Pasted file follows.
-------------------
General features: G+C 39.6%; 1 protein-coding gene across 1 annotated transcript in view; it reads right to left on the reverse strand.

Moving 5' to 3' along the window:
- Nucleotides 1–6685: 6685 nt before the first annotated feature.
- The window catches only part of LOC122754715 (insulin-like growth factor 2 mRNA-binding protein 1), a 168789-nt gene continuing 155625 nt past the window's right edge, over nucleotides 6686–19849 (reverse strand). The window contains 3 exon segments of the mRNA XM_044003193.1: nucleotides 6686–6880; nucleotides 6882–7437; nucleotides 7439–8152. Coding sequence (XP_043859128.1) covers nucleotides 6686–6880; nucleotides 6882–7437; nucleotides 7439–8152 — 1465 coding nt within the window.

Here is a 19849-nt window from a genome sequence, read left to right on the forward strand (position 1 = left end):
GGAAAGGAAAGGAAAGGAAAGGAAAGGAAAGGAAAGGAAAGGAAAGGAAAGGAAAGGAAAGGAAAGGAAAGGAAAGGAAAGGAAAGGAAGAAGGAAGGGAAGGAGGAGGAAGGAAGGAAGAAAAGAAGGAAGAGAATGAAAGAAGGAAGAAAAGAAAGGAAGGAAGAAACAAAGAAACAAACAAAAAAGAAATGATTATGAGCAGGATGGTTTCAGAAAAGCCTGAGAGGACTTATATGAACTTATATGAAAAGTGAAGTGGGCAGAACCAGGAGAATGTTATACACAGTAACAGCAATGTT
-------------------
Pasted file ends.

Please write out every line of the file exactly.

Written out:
General features: G+C 39.6%; 1 protein-coding gene across 1 annotated transcript in view; it reads right to left on the reverse strand.

Moving 5' to 3' along the window:
- Nucleotides 1–6685: 6685 nt before the first annotated feature.
- The window catches only part of LOC122754715 (insulin-like growth factor 2 mRNA-binding protein 1), a 168789-nt gene continuing 155625 nt past the window's right edge, over nucleotides 6686–19849 (reverse strand). The window contains 3 exon segments of the mRNA XM_044003193.1: nucleotides 6686–6880; nucleotides 6882–7437; nucleotides 7439–8152. Coding sequence (XP_043859128.1) covers nucleotides 6686–6880; nucleotides 6882–7437; nucleotides 7439–8152 — 1465 coding nt within the window.

Here is a 19849-nt window from a genome sequence, read left to right on the forward strand (position 1 = left end):
GGAAAGGAAAGGAAAGGAAAGGAAAGGAAAGGAAAGGAAAGGAAAGGAAAGGAAAGGAAAGGAAAGGAAAGGAAAGGAAAGGAAAGGAAGAAGGAAGGGAAGGAGGAGGAAGGAAGGAAGAAAAGAAGGAAGAGAATGAAAGAAGGAAGAAAAGAAAGGAAGGAAGAAACAAAGAAACAAACAAAAAAGAAATGATTATGAGCAGGATGGTTTCAGAAAAGCCTGAGAGGACTTATATGAACTTATATGAAAAGTGAAGTGGGCAGAACCAGGAGAATGTTATACACAGTAACAGCAATGTT